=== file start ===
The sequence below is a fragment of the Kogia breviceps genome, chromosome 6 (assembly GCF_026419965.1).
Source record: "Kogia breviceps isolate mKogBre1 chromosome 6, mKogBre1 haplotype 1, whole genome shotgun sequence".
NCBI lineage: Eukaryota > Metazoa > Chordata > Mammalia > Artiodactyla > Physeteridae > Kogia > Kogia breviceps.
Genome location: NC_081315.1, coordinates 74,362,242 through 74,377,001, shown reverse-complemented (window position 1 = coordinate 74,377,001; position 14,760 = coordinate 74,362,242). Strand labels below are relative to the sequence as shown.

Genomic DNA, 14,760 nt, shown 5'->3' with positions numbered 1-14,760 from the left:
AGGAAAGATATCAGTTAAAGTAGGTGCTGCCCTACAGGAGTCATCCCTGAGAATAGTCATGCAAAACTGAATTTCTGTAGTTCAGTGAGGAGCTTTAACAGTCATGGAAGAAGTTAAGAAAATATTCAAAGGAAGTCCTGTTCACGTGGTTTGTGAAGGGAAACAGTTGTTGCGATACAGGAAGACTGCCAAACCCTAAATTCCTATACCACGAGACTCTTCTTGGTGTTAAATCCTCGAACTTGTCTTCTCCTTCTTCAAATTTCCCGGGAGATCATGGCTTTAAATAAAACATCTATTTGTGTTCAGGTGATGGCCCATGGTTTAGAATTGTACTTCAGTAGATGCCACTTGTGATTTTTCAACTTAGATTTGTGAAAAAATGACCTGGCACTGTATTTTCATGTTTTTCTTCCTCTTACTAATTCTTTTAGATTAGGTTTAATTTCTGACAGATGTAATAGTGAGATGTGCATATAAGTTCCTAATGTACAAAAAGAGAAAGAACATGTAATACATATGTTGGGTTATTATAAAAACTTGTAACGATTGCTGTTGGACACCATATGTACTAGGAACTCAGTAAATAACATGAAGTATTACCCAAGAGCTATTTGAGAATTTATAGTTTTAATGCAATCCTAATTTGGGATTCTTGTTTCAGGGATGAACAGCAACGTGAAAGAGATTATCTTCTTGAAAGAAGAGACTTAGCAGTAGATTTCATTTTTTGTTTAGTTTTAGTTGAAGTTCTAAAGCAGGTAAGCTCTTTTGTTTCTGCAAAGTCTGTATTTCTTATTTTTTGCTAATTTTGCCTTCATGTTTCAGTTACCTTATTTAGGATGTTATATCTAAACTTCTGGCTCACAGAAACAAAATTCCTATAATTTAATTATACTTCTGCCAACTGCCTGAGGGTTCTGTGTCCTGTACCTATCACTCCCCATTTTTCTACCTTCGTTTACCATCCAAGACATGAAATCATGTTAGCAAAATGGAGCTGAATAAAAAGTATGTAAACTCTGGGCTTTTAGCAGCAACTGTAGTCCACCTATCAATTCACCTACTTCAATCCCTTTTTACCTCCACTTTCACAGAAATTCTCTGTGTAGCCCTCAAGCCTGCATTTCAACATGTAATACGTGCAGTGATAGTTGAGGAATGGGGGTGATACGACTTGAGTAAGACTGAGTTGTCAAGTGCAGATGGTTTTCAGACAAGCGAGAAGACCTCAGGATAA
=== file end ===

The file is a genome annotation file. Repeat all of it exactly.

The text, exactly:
The sequence below is a fragment of the Kogia breviceps genome, chromosome 6 (assembly GCF_026419965.1).
Source record: "Kogia breviceps isolate mKogBre1 chromosome 6, mKogBre1 haplotype 1, whole genome shotgun sequence".
NCBI lineage: Eukaryota > Metazoa > Chordata > Mammalia > Artiodactyla > Physeteridae > Kogia > Kogia breviceps.
Genome location: NC_081315.1, coordinates 74,362,242 through 74,377,001, shown reverse-complemented (window position 1 = coordinate 74,377,001; position 14,760 = coordinate 74,362,242). Strand labels below are relative to the sequence as shown.

Genomic DNA, 14,760 nt, shown 5'->3' with positions numbered 1-14,760 from the left:
AGGAAAGATATCAGTTAAAGTAGGTGCTGCCCTACAGGAGTCATCCCTGAGAATAGTCATGCAAAACTGAATTTCTGTAGTTCAGTGAGGAGCTTTAACAGTCATGGAAGAAGTTAAGAAAATATTCAAAGGAAGTCCTGTTCACGTGGTTTGTGAAGGGAAACAGTTGTTGCGATACAGGAAGACTGCCAAACCCTAAATTCCTATACCACGAGACTCTTCTTGGTGTTAAATCCTCGAACTTGTCTTCTCCTTCTTCAAATTTCCCGGGAGATCATGGCTTTAAATAAAACATCTATTTGTGTTCAGGTGATGGCCCATGGTTTAGAATTGTACTTCAGTAGATGCCACTTGTGATTTTTCAACTTAGATTTGTGAAAAAATGACCTGGCACTGTATTTTCATGTTTTTCTTCCTCTTACTAATTCTTTTAGATTAGGTTTAATTTCTGACAGATGTAATAGTGAGATGTGCATATAAGTTCCTAATGTACAAAAAGAGAAAGAACATGTAATACATATGTTGGGTTATTATAAAAACTTGTAACGATTGCTGTTGGACACCATATGTACTAGGAACTCAGTAAATAACATGAAGTATTACCCAAGAGCTATTTGAGAATTTATAGTTTTAATGCAATCCTAATTTGGGATTCTTGTTTCAGGGATGAACAGCAACGTGAAAGAGATTATCTTCTTGAAAGAAGAGACTTAGCAGTAGATTTCATTTTTTGTTTAGTTTTAGTTGAAGTTCTAAAGCAGGTAAGCTCTTTTGTTTCTGCAAAGTCTGTATTTCTTATTTTTTGCTAATTTTGCCTTCATGTTTCAGTTACCTTATTTAGGATGTTATATCTAAACTTCTGGCTCACAGAAACAAAATTCCTATAATTTAATTATACTTCTGCCAACTGCCTGAGGGTTCTGTGTCCTGTACCTATCACTCCCCATTTTTCTACCTTCGTTTACCATCCAAGACATGAAATCATGTTAGCAAAATGGAGCTGAATAAAAAGTATGTAAACTCTGGGCTTTTAGCAGCAACTGTAGTCCACCTATCAATTCACCTACTTCAATCCCTTTTTACCTCCACTTTCACAGAAATTCTCTGTGTAGCCCTCAAGCCTGCATTTCAACATGTAATACGTGCAGTGATAGTTGAGGAATGGGGGTGATACGACTTGAGTAAGACTGAGTTGTCAAGTGCAGATGGTTTTCAGACAAGCGAGAAGACCTCAGGATAA